What impact will the TCA have on charities, and what impact might charities have on the TCA?

Published on
7 min read

We now have a Trade and Cooperation Agreement (“TCA”) between the EU and the UK, and the Transition Period for the UK’s departure from the EU is over.

The agreement addresses many areas, but still leaves much to discuss for the future, and includes the prospect of domestic advisory groups and a Civil Society Forum in which some charities and sector umbrella bodies may become involved.

This article aims to set out where we are now in key areas that affect the sector, and what influence, if any, the sector may have in future discussions around the agreement as a result of the governance structures created in the TCA.

A summary of the TCA

The TCA, running to over 1,200 pages including annexes and protocols, is intended to provide a framework for the UK’s relationship with the EU for many years to come.

It covers a broad range of issues, including not only trade in goods and services, but also: investment, competition, State Aid, tax transparency, air and road transport, energy and sustainability, fisheries, data protection, and social security coordination.

It also, however, devotes a considerable amount of text to governance of the TCA, including the establishing of a Joint Partnership Council which will ensure the TCA is properly applied and interpreted, and binding enforcement and dispute resolution mechanisms.

Which sections of the TCA do charities need to look at more closely?

There is no easy answer to this question. The TCA provisions cover a very wide range of areas, so the extent to which each charity is affected will depend on its organisation and activities.

Some areas of the TCA clearly affect charities more than others, and key areas of interest for many charities will include the following:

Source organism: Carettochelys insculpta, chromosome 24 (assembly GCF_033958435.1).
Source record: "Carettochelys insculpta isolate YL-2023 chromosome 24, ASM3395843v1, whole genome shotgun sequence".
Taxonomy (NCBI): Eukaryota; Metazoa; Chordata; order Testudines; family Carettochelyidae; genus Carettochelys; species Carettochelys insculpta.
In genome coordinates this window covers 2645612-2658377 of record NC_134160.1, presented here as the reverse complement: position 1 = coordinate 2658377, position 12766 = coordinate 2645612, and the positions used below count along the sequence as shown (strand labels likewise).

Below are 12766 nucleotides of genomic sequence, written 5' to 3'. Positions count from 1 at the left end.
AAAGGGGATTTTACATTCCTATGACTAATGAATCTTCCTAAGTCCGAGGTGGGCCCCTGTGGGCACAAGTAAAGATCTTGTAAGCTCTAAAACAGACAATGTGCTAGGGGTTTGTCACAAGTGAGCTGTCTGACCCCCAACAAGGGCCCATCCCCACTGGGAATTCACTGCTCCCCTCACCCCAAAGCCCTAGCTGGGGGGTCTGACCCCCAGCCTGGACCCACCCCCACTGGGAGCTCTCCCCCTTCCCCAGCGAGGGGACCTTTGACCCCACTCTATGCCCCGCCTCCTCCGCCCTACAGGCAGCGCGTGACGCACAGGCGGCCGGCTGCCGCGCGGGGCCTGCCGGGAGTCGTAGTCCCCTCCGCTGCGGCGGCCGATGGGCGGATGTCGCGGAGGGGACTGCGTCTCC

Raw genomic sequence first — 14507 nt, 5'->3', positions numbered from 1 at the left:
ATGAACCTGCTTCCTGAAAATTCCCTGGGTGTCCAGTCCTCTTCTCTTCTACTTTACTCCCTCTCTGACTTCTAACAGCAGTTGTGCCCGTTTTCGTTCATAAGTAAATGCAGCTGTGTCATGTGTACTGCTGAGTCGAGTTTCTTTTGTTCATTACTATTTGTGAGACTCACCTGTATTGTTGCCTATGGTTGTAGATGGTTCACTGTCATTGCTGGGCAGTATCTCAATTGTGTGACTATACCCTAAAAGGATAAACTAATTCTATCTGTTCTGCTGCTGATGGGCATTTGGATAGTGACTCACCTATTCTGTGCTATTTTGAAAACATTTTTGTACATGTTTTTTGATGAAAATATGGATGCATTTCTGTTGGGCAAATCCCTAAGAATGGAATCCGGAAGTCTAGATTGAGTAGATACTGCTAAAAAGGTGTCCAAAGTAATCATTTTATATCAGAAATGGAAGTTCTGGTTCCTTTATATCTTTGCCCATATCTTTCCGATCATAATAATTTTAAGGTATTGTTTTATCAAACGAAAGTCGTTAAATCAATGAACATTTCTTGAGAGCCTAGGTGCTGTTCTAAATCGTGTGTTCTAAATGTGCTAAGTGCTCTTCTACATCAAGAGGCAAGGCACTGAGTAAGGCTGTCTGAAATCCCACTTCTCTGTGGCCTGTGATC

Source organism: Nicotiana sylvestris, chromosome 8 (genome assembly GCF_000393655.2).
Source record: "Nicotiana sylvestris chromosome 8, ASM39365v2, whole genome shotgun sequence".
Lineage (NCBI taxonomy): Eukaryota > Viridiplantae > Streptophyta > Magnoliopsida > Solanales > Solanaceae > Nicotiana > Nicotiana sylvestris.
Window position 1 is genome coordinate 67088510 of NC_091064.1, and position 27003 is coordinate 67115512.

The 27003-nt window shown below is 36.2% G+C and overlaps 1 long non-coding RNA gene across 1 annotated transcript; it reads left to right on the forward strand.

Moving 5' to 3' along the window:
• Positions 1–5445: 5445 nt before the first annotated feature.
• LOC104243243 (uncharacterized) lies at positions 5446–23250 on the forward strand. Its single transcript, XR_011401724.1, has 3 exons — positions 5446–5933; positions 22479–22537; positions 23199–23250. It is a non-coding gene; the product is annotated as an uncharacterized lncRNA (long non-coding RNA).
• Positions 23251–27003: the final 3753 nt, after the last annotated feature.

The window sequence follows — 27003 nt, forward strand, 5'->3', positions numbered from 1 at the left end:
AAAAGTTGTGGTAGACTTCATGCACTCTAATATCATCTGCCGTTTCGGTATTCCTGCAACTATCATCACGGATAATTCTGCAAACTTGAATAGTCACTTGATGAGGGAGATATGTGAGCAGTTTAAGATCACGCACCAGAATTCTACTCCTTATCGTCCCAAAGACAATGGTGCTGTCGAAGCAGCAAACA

• People
    The new EU/UK relationship has loosened the ties between EU-wide employment rights and the corresponding rights in the UK. But they are still likely to remain closely aligned for the foreseeable future. For more on the impact of the TCA on employment rights, read our article. For those needing to know more about the post-Brexit immigration system, in particular, we also have a one minute read from Partner Alex Russell. 
     
  • Data
    The Agreement reached in principle on 24 December 2020 between the EU and UK includes an article providing that for a 4 month period (automatically extended to 6 months, unless either party objects), the transmission of personal data from the EU to the UK will not be considered as a transfer to a “third country” under GDPR.

    It does not affect other obligations under GDPR that are triggered by the end of the Brexit transition period, however – for example the obligation on some UK entities to appoint an EU representative. For more on data protection and related issues and the TCA, read our article.
     
  • Goods and Services
    The headline news is that the Agreement provides for the continuation of tariff and quota free trade in goods between the UK and the EU. However, certain non-tariff barriers to trade will arise in consequence of the UK’s decision to leave the single market.

    The Agreement’s provisions in relation to services are more limited than those relating to goods. As a result, UK service providers will lose their existing rights to offer services across the EU, meaning that as a general rule they will need to comply with the separate rules of each member state where those services are provided.

    For more on issues arising from the TCA relating to goods and services, read our article.

This is of course just a brief overview of some of the many areas covered by the TCA, however, and the activities of some charities will mean that they will have to dive into the enormous detail of the TCA – for example, those with a focus on the environment, or welfare benefits, or health.

For more on some of the other areas affected by the TCA, such as life sciences and State Aid rules, head over to our Brexit hub.

VAT: a possible benefit?

An area of possible benefit to charities following the end of the Transition Period exists in relation to VAT. The Charity Tax Group and Charity Finance Group, for example, are hoping to persuade the Government to change the VAT regime in the UK to reduce the impact of irrecoverable VAT on the sector.

“Civil society” involvement in future governance of the TCA

As mentioned above, the TCA is concerned to create a framework for the governance of the future relationship between the UK and the EU. In order to do so, there are many provisions relating to the creation of bodies such as committees and working groups to support the work of the Joint Partnership Council.